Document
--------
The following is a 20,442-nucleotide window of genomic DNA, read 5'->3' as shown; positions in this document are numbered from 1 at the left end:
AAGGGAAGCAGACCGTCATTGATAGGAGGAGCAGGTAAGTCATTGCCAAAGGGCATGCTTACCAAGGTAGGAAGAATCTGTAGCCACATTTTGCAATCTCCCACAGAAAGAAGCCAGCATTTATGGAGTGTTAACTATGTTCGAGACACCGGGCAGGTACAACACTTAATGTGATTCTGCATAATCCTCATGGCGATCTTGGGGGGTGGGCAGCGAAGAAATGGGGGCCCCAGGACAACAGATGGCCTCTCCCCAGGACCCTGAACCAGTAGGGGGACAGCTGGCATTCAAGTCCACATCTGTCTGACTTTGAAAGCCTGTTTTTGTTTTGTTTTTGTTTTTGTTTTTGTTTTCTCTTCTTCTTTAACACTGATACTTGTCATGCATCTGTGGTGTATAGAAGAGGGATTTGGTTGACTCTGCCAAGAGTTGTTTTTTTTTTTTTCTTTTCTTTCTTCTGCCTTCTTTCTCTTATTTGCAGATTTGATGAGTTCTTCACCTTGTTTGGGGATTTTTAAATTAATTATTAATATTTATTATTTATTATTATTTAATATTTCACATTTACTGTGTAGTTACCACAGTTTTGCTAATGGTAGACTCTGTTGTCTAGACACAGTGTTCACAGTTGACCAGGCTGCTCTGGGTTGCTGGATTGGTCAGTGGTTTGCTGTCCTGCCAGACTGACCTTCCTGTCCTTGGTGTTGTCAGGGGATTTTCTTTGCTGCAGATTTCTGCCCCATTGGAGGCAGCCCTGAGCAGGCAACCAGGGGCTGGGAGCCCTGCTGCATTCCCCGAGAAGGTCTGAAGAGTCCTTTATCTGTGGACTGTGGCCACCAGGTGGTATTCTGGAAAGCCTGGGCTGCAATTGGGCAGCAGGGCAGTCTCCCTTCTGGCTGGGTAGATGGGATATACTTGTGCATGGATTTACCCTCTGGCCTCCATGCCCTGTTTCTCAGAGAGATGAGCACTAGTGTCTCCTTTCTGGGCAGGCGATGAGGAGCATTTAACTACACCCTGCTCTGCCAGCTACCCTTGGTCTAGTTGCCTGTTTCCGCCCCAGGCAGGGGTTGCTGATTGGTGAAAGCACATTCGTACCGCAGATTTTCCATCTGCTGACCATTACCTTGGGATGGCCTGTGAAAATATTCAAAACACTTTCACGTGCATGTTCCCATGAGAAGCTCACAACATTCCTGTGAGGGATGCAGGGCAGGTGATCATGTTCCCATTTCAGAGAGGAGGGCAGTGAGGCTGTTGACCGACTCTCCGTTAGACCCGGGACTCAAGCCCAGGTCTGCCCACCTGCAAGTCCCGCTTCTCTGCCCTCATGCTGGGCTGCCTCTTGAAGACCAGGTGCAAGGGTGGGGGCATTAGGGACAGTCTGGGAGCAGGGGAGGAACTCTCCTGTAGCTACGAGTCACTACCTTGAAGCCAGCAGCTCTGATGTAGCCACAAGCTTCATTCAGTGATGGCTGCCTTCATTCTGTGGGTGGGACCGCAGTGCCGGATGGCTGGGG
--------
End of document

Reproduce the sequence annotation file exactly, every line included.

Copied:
The following is a 20,442-nucleotide window of genomic DNA, read 5'->3' as shown; positions in this document are numbered from 1 at the left end:
AAGGGAAGCAGACCGTCATTGATAGGAGGAGCAGGTAAGTCATTGCCAAAGGGCATGCTTACCAAGGTAGGAAGAATCTGTAGCCACATTTTGCAATCTCCCACAGAAAGAAGCCAGCATTTATGGAGTGTTAACTATGTTCGAGACACCGGGCAGGTACAACACTTAATGTGATTCTGCATAATCCTCATGGCGATCTTGGGGGGTGGGCAGCGAAGAAATGGGGGCCCCAGGACAACAGATGGCCTCTCCCCAGGACCCTGAACCAGTAGGGGGACAGCTGGCATTCAAGTCCACATCTGTCTGACTTTGAAAGCCTGTTTTTGTTTTGTTTTTGTTTTTGTTTTTGTTTTCTCTTCTTCTTTAACACTGATACTTGTCATGCATCTGTGGTGTATAGAAGAGGGATTTGGTTGACTCTGCCAAGAGTTGTTTTTTTTTTTTTCTTTTCTTTCTTCTGCCTTCTTTCTCTTATTTGCAGATTTGATGAGTTCTTCACCTTGTTTGGGGATTTTTAAATTAATTATTAATATTTATTATTTATTATTATTTAATATTTCACATTTACTGTGTAGTTACCACAGTTTTGCTAATGGTAGACTCTGTTGTCTAGACACAGTGTTCACAGTTGACCAGGCTGCTCTGGGTTGCTGGATTGGTCAGTGGTTTGCTGTCCTGCCAGACTGACCTTCCTGTCCTTGGTGTTGTCAGGGGATTTTCTTTGCTGCAGATTTCTGCCCCATTGGAGGCAGCCCTGAGCAGGCAACCAGGGGCTGGGAGCCCTGCTGCATTCCCCGAGAAGGTCTGAAGAGTCCTTTATCTGTGGACTGTGGCCACCAGGTGGTATTCTGGAAAGCCTGGGCTGCAATTGGGCAGCAGGGCAGTCTCCCTTCTGGCTGGGTAGATGGGATATACTTGTGCATGGATTTACCCTCTGGCCTCCATGCCCTGTTTCTCAGAGAGATGAGCACTAGTGTCTCCTTTCTGGGCAGGCGATGAGGAGCATTTAACTACACCCTGCTCTGCCAGCTACCCTTGGTCTAGTTGCCTGTTTCCGCCCCAGGCAGGGGTTGCTGATTGGTGAAAGCACATTCGTACCGCAGATTTTCCATCTGCTGACCATTACCTTGGGATGGCCTGTGAAAATATTCAAAACACTTTCACGTGCATGTTCCCATGAGAAGCTCACAACATTCCTGTGAGGGATGCAGGGCAGGTGATCATGTTCCCATTTCAGAGAGGAGGGCAGTGAGGCTGTTGACCGACTCTCCGTTAGACCCGGGACTCAAGCCCAGGTCTGCCCACCTGCAAGTCCCGCTTCTCTGCCCTCATGCTGGGCTGCCTCTTGAAGACCAGGTGCAAGGGTGGGGGCATTAGGGACAGTCTGGGAGCAGGGGAGGAACTCTCCTGTAGCTACGAGTCACTACCTTGAAGCCAGCAGCTCTGATGTAGCCACAAGCTTCATTCAGTGATGGCTGCCTTCATTCTGTGGGTGGGACCGCAGTGCCGGATGGCTGGGG